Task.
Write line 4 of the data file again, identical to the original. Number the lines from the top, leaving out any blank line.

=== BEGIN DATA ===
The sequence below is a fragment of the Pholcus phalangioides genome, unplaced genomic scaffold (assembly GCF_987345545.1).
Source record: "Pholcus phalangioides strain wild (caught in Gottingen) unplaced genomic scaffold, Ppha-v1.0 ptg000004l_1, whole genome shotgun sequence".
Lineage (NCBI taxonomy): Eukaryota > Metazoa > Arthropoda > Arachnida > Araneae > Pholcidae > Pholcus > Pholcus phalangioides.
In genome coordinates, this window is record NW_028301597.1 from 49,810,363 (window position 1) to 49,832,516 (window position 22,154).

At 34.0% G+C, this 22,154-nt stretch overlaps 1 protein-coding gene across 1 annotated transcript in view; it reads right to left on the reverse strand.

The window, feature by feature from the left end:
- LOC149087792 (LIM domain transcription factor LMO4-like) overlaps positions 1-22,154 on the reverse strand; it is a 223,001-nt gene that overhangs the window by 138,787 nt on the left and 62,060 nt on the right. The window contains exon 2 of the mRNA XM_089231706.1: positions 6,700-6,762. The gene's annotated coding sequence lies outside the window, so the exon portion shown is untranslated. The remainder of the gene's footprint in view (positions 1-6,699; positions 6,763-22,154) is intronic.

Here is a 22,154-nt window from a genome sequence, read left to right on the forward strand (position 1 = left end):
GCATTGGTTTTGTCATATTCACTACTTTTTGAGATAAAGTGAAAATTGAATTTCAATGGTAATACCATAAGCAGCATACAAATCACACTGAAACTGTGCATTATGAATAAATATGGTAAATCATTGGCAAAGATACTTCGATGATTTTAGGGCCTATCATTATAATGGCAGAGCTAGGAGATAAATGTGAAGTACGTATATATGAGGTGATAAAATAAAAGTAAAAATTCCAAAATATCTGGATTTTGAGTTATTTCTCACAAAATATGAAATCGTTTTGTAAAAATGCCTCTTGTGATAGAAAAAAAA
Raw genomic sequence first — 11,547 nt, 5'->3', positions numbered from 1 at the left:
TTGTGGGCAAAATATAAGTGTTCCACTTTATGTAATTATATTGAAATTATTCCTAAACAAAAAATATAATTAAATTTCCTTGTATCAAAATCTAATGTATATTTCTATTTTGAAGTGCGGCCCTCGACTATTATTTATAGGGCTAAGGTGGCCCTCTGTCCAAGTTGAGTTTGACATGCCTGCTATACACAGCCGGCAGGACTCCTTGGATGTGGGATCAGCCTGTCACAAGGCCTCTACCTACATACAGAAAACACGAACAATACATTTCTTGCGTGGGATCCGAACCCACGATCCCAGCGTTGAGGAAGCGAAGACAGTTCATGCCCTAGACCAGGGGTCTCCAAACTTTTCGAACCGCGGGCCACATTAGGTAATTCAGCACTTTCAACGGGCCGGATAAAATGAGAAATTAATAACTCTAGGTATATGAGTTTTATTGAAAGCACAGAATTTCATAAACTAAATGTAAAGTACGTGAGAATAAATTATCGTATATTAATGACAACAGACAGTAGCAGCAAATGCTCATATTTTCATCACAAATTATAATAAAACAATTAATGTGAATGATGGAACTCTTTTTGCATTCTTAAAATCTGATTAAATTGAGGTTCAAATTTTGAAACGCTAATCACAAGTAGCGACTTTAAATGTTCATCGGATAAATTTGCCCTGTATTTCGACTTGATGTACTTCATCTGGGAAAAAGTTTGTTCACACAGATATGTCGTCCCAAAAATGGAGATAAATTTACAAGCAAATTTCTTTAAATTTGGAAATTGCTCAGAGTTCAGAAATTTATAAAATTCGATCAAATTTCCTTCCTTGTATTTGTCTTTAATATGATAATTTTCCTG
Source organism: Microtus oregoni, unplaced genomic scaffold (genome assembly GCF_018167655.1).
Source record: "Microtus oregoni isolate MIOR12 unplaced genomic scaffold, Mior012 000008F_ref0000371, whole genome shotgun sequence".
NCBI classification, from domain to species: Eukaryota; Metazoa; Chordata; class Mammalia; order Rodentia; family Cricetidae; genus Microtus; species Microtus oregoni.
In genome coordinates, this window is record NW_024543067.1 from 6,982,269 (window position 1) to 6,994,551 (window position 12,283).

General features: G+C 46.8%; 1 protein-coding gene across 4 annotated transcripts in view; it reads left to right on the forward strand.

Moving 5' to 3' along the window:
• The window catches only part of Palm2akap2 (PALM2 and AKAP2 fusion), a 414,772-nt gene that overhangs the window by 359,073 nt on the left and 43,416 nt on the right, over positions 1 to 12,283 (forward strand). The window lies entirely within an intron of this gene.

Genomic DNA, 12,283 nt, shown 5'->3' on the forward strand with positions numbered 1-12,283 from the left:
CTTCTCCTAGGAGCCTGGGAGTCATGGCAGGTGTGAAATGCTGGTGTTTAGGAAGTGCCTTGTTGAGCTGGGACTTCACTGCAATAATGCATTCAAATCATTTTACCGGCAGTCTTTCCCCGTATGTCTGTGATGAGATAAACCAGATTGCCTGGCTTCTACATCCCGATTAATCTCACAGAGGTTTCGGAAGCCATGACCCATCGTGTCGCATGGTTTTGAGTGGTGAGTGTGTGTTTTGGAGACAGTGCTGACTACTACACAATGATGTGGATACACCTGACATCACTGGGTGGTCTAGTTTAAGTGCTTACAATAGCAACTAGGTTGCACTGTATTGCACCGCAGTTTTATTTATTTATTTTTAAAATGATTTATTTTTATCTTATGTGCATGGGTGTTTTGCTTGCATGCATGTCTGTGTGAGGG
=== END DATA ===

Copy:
In genome coordinates, this window is record NW_028301597.1 from 49,810,363 (window position 1) to 49,832,516 (window position 22,154).